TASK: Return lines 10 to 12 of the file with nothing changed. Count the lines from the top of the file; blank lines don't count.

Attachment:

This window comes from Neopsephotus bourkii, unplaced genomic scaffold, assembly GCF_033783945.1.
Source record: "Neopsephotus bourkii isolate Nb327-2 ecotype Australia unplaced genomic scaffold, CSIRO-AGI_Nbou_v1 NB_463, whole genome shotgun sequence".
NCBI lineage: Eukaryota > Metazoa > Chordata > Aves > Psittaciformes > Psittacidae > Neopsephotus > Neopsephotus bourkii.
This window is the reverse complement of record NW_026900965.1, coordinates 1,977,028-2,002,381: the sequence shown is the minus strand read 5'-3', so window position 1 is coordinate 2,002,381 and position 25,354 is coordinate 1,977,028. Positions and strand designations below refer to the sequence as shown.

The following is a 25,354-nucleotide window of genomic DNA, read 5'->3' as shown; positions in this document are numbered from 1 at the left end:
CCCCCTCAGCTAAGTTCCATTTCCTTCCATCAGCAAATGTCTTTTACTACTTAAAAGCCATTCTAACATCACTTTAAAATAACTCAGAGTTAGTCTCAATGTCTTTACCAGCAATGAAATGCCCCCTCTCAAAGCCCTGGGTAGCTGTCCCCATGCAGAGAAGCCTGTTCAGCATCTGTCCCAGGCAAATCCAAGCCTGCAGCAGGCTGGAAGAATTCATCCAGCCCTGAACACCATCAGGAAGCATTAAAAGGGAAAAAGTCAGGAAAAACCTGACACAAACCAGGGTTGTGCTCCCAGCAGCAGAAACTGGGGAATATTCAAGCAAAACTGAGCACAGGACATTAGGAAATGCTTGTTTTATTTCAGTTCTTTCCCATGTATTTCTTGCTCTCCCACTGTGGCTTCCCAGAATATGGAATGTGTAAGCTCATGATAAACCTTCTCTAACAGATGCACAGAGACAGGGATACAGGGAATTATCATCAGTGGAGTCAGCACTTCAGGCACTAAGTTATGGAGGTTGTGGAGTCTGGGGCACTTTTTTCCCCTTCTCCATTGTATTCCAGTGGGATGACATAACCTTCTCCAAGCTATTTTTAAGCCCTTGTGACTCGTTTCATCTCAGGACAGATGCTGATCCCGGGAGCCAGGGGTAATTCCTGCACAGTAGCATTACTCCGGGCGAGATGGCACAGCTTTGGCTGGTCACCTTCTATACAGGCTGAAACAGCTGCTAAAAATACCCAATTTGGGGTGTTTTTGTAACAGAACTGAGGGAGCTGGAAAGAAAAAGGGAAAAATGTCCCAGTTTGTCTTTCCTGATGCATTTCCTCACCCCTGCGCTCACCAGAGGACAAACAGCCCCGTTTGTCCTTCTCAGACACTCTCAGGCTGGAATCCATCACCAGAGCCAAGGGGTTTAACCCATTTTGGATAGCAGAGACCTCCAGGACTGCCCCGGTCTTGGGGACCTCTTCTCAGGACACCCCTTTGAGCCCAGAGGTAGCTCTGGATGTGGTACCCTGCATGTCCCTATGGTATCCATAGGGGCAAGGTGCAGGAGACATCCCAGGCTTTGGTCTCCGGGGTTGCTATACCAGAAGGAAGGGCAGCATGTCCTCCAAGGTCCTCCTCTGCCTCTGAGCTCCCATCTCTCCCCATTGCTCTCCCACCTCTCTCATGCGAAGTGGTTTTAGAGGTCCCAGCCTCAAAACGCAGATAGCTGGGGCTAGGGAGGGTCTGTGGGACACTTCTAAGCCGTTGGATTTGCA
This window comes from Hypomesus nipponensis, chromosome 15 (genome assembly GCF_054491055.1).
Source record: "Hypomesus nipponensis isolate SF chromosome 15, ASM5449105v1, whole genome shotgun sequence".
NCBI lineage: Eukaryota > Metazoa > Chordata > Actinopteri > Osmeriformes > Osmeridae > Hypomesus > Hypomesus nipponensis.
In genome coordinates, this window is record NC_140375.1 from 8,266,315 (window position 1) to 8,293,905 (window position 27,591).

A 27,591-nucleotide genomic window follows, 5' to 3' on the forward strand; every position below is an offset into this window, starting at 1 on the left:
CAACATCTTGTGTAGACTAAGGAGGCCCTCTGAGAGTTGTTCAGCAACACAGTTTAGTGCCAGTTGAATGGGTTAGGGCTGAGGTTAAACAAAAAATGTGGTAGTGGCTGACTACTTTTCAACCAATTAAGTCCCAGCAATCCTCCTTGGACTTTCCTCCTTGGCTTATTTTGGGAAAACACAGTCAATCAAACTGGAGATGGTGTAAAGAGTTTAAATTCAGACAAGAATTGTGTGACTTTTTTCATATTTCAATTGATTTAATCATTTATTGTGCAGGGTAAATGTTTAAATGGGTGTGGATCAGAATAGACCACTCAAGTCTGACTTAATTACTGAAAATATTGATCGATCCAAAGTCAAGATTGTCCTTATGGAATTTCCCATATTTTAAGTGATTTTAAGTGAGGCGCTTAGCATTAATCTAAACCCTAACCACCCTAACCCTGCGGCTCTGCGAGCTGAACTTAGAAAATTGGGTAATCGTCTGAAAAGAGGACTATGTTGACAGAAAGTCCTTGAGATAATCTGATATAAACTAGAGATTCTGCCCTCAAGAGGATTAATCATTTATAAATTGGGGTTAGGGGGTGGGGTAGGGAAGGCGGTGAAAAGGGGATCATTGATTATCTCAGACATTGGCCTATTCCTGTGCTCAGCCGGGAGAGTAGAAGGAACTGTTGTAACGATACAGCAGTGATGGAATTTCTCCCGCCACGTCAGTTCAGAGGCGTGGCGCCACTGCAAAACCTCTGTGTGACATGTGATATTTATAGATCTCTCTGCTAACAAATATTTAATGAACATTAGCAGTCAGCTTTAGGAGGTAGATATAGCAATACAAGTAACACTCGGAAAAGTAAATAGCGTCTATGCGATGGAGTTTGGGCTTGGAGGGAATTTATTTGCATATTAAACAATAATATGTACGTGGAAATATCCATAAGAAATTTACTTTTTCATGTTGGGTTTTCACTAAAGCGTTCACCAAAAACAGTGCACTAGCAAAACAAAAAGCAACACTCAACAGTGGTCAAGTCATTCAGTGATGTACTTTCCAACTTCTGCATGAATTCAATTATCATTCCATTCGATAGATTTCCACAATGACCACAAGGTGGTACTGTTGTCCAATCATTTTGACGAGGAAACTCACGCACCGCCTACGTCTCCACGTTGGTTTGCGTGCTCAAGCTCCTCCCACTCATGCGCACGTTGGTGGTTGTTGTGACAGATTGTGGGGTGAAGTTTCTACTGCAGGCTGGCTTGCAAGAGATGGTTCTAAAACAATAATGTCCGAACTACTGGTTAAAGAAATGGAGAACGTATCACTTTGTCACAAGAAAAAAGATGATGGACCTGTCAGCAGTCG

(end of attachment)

In genome coordinates, this window is record NC_140375.1 from 8,266,315 (window position 1) to 8,293,905 (window position 27,591).

A 27,591-nucleotide genomic window follows, 5' to 3' on the forward strand; every position below is an offset into this window, starting at 1 on the left:
CAACATCTTGTGTAGACTAAGGAGGCCCTCTGAGAGTTGTTCAGCAACACAGTTTAGTGCCAGTTGAATGGGTTAGGGCTGAGGTTAAACAAAAAATGTGGTAGTGGCTGACTACTTTTCAACCAATTAAGTCCCAGCAATCCTCCTTGGACTTTCCTCCTTGGCTTATTTTGGGAAAACACAGTCAATCAAACTGGAGATGGTGTAAAGAGTTTAAATTCAGACAAGAATTGTGTGACTTTTTTCATATTTCAATTGATTTAATCATTTATTGTGCAGGGTAAATGTTTAAATGGGTGTGGATCAGAATAGACCACTCAAGTCTGACTTAATTACTGAAAATATTGATCGATCCAAAGTCAAGATTGTCCTTATGGAATTTCCCATATTTTAAGTGATTTTAAGTGAGGCGCTTAGCATTAATCTAAACCCTAACCACCCTAACCCTGCGGCTCTGCGAGCTGAACTTAGAAAATTGGGTAATCGTCTGAAAAGAGGACTATGTTGACAGAAAGTCCTTGAGATAATCTGATATAAACTAGAGATTCTGCCCTCAAGAGGATTAATCATTTATAAATTGGGGTTAGGGGGTGGGGTAGGGAAGGCGGTGAAAAGGGGATCATTGATTATCTCAGACATTGGCCTATTCCTGTGCTCAGCCGGGAGAGTAGAAGGAACTGTTGTAACGATACAGCAGTGATGGAATTTCTCCCGCCACGTCAGTTCAGAGGCGTGGCGCCACTGCAAAACCTCTGTGTGACATGTGATATTTATAGATCTCTCTGCTAACAAATATTTAATGAACATTAGCAGTCAGCTTTAGGAGGTAGATATAGCAATACAAGTAACACTCGGAAAAGTAAATAGCGTCTATGCGATGGAGTTTGGGCTTGGAGGGAATTTATTTGCATATTAAACAATAATATGTACGTGGAAATATCCATAAGAAATTTACTTTTTCATGTTGGGTTTTCACTAAAGCGTTCACCAAAAACAGTGCACTAGCAAAACAAAAAGCAACACTCAACAGTGGTCAAGTCATTCAGTGATGTACTTTCCAACTTCTGCATGAATTCAATTATCATTCCATTCGATAGATTTCCACAATGACCACAAGGTGGTACTGTTGTCCAATCATTTTGACGAGGAAACTCACGCACCGCCTACGTCTCCACGTTGGTTTGCGTGCTCAAGCTCCTCCCACTCATGCGCACGTTGGTGGTTGTTGTGACAGATTGTGGGGTGAAGTTTCTACTGCAGGCTGGCTTGCAAGAGATGGTTCTAAAACAATAATGTCCGAACTACTGGTTAAAGAAATGGAGAACGTATCACTTTGTCACAAGAAAAAAGATGATGGACCTGTCAGCAGTCG